“I think the thing about the morale is not that it was bad, necessarily, but having people involved improved things,” Dr. Stubbs said. “People think, ‘This is my clinic, and our clinic, and I want it to be the best possible and function the most smoothly.’”
Our Performance Excellence staff is making it possible for TEAMwork to be applied in many different settings, to be practiced in different ways and to be applied narrowly or broadly. They’re active in rapid improvement projects that last a week and TEAMwork Building efforts, like the one SLIM engaged in, over a period of several months.
St. Luke’s has seen success with TEAMwork in pharmacy, supply chain, surgical services, orthopedic service line, and other settings, and projects are being conducted throughout the System.
“It really was a way to get staff more engaged in our clinic and make everyone feel like they could share,” Jaques said. “You can’t go through the TEAMwork model without staff involvement.”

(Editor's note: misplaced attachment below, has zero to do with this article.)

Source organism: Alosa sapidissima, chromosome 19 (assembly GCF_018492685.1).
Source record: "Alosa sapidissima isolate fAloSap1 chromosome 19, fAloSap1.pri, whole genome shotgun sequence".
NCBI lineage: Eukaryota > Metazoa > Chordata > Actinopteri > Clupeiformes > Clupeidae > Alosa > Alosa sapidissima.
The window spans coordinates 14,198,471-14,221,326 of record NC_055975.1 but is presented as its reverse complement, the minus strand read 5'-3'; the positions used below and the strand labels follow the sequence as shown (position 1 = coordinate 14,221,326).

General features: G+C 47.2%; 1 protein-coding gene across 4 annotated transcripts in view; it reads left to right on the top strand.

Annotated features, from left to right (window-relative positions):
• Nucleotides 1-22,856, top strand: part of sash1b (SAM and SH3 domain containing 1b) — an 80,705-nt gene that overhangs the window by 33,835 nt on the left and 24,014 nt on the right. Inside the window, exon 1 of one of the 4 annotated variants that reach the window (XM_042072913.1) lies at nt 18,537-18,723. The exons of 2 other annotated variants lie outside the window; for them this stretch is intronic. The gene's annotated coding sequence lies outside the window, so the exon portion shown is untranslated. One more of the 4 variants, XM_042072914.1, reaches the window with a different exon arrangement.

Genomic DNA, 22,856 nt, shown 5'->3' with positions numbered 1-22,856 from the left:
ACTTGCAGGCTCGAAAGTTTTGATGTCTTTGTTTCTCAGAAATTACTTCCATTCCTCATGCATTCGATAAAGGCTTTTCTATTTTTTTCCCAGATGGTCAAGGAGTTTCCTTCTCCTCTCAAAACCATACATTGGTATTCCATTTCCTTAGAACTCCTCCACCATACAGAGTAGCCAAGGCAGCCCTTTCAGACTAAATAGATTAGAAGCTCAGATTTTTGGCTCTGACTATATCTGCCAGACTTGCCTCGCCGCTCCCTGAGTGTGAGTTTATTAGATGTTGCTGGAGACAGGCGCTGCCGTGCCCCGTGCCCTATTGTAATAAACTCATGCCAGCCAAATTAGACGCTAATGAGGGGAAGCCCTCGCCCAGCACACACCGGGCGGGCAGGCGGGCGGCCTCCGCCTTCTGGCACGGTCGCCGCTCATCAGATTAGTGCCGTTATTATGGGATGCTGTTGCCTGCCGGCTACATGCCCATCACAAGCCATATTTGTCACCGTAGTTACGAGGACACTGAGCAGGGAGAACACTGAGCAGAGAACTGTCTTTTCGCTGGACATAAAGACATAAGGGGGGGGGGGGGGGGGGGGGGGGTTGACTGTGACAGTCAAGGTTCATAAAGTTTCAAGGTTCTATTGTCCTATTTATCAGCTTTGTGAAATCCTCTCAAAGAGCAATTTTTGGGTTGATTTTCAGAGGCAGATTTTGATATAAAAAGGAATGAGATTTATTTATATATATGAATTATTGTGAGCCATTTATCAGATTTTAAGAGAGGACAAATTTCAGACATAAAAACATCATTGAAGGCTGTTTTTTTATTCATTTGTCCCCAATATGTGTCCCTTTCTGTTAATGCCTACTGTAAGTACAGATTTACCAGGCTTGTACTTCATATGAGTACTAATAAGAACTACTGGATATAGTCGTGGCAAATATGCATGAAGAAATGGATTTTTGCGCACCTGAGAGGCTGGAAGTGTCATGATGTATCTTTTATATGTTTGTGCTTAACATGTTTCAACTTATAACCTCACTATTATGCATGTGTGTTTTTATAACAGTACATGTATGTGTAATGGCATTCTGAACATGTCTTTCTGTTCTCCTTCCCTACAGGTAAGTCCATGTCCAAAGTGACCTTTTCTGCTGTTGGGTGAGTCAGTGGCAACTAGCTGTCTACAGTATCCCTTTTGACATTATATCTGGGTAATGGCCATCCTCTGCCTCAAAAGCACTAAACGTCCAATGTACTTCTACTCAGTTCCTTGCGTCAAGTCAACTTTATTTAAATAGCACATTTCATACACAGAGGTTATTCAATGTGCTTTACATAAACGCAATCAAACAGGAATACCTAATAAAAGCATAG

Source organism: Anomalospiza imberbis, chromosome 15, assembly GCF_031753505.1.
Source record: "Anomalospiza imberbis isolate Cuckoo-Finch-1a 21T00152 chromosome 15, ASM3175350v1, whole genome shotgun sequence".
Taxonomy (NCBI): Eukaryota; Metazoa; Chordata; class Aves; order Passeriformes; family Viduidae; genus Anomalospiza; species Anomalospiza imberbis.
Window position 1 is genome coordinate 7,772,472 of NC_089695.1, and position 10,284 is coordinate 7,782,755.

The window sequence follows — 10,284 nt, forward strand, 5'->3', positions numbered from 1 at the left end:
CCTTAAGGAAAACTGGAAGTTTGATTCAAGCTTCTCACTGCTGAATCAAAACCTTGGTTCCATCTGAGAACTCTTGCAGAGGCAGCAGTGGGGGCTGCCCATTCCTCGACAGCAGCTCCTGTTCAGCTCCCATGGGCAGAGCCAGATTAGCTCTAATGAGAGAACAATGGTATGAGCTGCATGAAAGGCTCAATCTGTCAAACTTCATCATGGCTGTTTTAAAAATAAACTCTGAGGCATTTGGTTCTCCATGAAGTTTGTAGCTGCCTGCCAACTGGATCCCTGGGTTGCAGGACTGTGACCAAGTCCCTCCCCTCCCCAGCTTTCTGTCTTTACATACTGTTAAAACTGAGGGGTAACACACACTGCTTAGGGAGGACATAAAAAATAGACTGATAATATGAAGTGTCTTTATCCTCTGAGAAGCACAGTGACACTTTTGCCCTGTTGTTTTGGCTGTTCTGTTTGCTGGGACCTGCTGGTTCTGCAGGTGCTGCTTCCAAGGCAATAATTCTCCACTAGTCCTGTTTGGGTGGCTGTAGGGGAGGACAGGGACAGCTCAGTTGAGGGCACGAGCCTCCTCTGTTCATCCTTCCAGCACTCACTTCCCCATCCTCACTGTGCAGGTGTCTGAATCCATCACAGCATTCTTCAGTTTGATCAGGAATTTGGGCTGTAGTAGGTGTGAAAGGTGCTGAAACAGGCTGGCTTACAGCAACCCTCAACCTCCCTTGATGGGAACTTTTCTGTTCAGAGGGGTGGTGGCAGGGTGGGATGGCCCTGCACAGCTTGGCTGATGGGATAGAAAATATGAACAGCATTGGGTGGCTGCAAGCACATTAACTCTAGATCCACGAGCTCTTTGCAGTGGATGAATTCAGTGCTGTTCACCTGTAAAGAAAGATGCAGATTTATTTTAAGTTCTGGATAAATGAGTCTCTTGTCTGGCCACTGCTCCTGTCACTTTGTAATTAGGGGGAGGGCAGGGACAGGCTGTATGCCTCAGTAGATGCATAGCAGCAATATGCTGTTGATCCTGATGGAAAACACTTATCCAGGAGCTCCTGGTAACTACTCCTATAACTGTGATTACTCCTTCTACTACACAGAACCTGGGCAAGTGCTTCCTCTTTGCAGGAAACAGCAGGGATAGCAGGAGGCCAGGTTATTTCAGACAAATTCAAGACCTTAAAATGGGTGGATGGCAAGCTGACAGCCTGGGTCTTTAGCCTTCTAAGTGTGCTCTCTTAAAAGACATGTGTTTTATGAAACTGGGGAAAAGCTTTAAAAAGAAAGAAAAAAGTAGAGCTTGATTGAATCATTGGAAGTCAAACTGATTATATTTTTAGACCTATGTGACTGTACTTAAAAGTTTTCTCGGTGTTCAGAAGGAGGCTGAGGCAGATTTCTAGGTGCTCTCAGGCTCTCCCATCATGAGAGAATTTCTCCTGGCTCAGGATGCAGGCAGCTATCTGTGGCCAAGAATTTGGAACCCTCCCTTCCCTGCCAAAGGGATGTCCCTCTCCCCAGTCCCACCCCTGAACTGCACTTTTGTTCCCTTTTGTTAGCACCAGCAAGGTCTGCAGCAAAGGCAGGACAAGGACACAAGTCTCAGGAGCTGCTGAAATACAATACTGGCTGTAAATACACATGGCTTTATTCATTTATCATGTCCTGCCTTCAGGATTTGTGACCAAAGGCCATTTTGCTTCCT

And SLIM isn’t done. Next up, according to Dr. Stubbs: procedure trays.
“I think everyone agrees that those things take as long as they do because you’re going here and there, looking for what you need,” she said. “The idea (with TEAMwork) is that it’s continuous.”
David C. Pate, M.D., J.D., is president and CEO of St. Luke's Health System, based in Boise, Idaho. Dr. Pate joined the System in 2009. He received his medical degree from Baylor College of Medicine in Houston and his law degree from the University of Houston Law Center.